HP's Touchless touchscreen wall


January 26, 2010

The HP Wall of Touch is made up of as many as nine 43 to 46-inch, 1080p panels

The HP Wall of Touch is made up of as many as nine 43 to 46-inch, 1080p panels

About a year ago, HP began working on a ginormous touchscreen display for their PR firm’s Manhattan offices. The resulting product, called the Wall of Touch, was such a hit that it has found its way into the workplaces of other select clients, with more on the way. Ironically, despite its name, one of the things that makes the Wall unique is that users don’t have to actually touch it.

The Wall of Touch is made up of as many as nine 43 to 46-inch, 1080p panels. HP decided not to go with one big panel, as it would require rear projection and a translucent screen material that would compromise resolution. The Wall is driven by an HP Z800 workstation, essentially making it a huge HP TouchSmart computer. Built-in optical cameras and a magnetic strip detect when users are nearing it, thus the lack of needing to actually touch the screen. If users can’t reach the corners, it still works with a mouse or keyboard.

Versions of the Wall are currently in use at the headquarters of the National Basketball Association, as well as the Continental Airlines counter in the Houston airport.

So will a Touchless Touchscreen be arriving at a location near you soon? “We’re in the process of building out the next handful of walls as part of supporting our customer base, with the intent that, if there’s enough interest, HP will turn it into a mainstream product,” HP’s Personal Systems Group VP Philip McKinney told the Wall Street Journal.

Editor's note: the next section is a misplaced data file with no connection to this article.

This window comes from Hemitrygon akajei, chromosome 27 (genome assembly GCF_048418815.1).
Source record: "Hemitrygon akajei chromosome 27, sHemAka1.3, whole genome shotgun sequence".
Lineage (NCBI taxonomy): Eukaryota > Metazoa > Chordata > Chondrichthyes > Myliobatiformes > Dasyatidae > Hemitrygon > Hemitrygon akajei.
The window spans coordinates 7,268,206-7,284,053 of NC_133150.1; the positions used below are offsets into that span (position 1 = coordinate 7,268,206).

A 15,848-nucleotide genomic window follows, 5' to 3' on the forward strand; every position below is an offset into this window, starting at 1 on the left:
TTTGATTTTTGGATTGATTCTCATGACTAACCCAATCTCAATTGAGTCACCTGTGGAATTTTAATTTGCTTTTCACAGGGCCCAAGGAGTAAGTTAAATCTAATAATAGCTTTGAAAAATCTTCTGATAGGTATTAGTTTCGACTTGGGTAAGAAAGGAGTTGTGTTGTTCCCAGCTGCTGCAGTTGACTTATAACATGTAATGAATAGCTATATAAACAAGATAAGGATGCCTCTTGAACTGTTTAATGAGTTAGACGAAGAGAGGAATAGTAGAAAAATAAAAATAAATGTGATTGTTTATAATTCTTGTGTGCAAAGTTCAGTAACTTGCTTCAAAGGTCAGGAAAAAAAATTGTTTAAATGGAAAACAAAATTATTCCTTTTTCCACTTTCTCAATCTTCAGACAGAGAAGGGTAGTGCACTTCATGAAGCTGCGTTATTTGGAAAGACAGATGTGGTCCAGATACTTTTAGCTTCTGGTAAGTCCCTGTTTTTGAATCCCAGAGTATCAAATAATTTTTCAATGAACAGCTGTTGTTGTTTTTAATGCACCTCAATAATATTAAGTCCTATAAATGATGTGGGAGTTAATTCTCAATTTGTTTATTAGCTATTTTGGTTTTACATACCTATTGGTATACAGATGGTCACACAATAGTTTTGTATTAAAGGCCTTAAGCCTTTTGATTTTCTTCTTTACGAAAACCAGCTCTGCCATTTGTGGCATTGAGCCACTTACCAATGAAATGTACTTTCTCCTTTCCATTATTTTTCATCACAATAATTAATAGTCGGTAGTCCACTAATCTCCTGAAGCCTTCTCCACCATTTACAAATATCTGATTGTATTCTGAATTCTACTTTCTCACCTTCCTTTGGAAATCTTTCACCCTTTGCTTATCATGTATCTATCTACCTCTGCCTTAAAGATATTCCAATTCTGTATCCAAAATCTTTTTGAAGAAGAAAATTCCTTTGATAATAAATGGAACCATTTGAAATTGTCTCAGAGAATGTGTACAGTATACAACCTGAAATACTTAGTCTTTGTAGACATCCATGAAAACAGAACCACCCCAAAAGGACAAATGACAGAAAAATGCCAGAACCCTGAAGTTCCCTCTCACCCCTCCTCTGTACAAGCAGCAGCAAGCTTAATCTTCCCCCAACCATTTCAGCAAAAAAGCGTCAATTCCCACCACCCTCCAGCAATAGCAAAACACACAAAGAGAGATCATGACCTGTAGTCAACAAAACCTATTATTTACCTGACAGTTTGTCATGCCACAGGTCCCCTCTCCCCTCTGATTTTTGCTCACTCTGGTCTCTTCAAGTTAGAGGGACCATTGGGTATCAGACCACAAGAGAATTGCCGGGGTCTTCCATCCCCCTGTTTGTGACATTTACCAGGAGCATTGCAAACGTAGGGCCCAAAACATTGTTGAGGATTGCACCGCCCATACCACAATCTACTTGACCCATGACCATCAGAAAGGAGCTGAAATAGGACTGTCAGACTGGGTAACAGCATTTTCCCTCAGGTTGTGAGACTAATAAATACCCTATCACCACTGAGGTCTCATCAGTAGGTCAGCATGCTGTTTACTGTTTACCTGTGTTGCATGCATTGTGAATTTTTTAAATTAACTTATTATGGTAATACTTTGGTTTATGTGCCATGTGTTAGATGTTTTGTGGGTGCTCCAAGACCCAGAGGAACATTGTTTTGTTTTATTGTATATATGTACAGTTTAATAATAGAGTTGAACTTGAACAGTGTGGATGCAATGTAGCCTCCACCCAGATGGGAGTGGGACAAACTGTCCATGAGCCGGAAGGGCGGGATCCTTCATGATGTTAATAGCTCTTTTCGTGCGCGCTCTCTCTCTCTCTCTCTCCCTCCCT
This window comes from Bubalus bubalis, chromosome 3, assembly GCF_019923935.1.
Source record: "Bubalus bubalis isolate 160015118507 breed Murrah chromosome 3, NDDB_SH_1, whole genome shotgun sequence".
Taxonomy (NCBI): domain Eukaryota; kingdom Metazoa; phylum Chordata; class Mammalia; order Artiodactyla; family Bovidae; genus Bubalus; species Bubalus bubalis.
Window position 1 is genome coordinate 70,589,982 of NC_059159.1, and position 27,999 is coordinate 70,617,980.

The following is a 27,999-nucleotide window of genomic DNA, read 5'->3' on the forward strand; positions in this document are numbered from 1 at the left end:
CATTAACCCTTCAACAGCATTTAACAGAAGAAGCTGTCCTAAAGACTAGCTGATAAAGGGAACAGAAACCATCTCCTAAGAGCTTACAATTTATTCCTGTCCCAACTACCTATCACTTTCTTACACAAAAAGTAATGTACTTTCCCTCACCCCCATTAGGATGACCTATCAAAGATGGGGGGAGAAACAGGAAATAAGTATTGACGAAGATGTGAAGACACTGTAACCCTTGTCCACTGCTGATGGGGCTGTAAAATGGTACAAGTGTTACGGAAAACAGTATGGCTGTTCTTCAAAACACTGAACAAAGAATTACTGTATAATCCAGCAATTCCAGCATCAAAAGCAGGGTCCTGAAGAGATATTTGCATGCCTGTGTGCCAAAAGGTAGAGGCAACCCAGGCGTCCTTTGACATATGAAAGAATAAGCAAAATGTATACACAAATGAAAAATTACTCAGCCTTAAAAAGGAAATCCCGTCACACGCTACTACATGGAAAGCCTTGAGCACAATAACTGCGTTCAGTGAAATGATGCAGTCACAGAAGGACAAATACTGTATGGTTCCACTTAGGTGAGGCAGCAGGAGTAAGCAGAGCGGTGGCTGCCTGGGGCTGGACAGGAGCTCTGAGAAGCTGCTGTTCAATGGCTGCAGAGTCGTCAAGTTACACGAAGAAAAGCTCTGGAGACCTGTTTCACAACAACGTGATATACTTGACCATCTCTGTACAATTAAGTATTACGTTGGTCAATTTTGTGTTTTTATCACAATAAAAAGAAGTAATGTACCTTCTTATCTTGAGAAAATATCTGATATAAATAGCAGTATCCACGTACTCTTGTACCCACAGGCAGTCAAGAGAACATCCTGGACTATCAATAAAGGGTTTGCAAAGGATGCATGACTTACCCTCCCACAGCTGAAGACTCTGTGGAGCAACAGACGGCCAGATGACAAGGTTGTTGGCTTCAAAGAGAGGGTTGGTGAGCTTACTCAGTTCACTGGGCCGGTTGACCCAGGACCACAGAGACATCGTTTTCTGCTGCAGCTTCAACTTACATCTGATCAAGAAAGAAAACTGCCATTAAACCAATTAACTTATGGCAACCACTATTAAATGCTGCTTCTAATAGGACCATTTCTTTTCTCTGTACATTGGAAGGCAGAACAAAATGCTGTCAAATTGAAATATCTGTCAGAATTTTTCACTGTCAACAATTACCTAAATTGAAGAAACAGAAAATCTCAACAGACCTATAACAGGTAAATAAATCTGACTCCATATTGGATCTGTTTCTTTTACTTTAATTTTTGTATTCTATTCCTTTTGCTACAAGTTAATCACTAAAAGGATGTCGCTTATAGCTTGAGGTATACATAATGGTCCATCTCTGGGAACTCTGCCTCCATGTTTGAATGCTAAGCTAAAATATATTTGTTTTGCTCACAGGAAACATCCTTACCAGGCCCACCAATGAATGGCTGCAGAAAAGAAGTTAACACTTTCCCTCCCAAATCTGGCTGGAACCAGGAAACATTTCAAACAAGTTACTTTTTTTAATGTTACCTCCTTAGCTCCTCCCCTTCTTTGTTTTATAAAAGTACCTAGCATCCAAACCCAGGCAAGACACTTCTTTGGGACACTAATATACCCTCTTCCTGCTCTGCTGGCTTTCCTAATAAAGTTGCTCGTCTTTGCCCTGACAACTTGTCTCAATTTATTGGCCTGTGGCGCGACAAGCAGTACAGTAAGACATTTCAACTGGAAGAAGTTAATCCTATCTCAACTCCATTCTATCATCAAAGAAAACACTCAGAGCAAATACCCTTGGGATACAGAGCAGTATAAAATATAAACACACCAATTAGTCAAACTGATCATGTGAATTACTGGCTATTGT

It won’t come cheap, though. Prices are expected to range from $US2,000 up to $100,000 for systems with features such as HD video conferencing.

Via Wall Street Journal

About the Author
Ben Coxworth An experienced freelance writer, videographer and television producer, Ben's interest in all forms of innovation is particularly fanatical when it comes to human-powered transportation, film-making gear, environmentally-friendly technologies and anything that's designed to go underwater. He lives in Edmonton, Alberta, where he spends a lot of time going over the handlebars of his mountain bike, hanging out in off-leash parks, and wishing the Pacific Ocean wasn't so far away. All articles by Ben Coxworth

Zero bezel? It is not a seamless display. I can see the joins! Still impressive, though


This is absolutely incredible! I can't believe how fast touchscreen technology is advancing. Thanks for sharing this article!


Rico Rodriguez
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